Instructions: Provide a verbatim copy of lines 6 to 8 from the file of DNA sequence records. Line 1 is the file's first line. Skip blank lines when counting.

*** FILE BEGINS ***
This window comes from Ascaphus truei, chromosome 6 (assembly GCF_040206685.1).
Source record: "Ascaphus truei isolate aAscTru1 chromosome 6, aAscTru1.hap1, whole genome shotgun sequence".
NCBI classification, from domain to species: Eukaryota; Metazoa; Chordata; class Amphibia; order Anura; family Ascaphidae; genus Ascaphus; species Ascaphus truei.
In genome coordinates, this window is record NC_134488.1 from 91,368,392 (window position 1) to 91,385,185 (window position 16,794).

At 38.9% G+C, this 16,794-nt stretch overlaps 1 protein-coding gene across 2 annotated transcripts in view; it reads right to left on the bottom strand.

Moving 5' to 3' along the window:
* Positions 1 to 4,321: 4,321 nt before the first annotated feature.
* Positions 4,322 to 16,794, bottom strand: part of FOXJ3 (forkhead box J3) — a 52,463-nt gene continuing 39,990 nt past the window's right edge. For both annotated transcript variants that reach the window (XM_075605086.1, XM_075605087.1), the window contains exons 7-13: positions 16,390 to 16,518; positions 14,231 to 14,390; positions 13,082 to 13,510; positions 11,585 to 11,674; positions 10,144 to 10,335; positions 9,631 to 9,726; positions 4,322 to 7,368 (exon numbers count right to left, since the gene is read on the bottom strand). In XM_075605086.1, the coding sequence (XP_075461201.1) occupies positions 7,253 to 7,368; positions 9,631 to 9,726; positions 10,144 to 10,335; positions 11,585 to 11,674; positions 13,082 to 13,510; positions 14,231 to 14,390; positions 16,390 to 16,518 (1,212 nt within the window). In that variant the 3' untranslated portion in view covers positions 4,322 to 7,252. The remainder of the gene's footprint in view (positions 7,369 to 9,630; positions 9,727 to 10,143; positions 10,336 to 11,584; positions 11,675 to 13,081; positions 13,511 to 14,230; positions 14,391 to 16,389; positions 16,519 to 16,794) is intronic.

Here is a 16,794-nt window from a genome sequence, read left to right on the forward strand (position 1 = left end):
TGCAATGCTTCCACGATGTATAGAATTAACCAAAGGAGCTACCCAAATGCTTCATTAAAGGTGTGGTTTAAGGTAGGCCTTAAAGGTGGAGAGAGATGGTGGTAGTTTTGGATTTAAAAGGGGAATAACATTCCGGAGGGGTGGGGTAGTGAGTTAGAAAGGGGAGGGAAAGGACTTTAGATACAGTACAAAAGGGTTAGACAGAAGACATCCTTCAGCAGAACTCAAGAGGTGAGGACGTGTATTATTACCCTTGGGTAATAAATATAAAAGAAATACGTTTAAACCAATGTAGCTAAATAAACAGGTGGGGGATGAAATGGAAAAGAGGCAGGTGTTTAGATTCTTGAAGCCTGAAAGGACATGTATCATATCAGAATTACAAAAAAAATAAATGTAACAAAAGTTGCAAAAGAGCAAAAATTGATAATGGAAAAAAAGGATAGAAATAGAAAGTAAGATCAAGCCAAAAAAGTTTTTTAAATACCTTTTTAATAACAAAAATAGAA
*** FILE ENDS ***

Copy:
Moving 5' to 3' along the window:
* Positions 1 to 4,321: 4,321 nt before the first annotated feature.
* Positions 4,322 to 16,794, bottom strand: part of FOXJ3 (forkhead box J3) — a 52,463-nt gene continuing 39,990 nt past the window's right edge. For both annotated transcript variants that reach the window (XM_075605086.1, XM_075605087.1), the window contains exons 7-13: positions 16,390 to 16,518; positions 14,231 to 14,390; positions 13,082 to 13,510; positions 11,585 to 11,674; positions 10,144 to 10,335; positions 9,631 to 9,726; positions 4,322 to 7,368 (exon numbers count right to left, since the gene is read on the bottom strand). In XM_075605086.1, the coding sequence (XP_075461201.1) occupies positions 7,253 to 7,368; positions 9,631 to 9,726; positions 10,144 to 10,335; positions 11,585 to 11,674; positions 13,082 to 13,510; positions 14,231 to 14,390; positions 16,390 to 16,518 (1,212 nt within the window). In that variant the 3' untranslated portion in view covers positions 4,322 to 7,252. The remainder of the gene's footprint in view (positions 7,369 to 9,630; positions 9,727 to 10,143; positions 10,336 to 11,584; positions 11,675 to 13,081; positions 13,511 to 14,230; positions 14,391 to 16,389; positions 16,519 to 16,794) is intronic.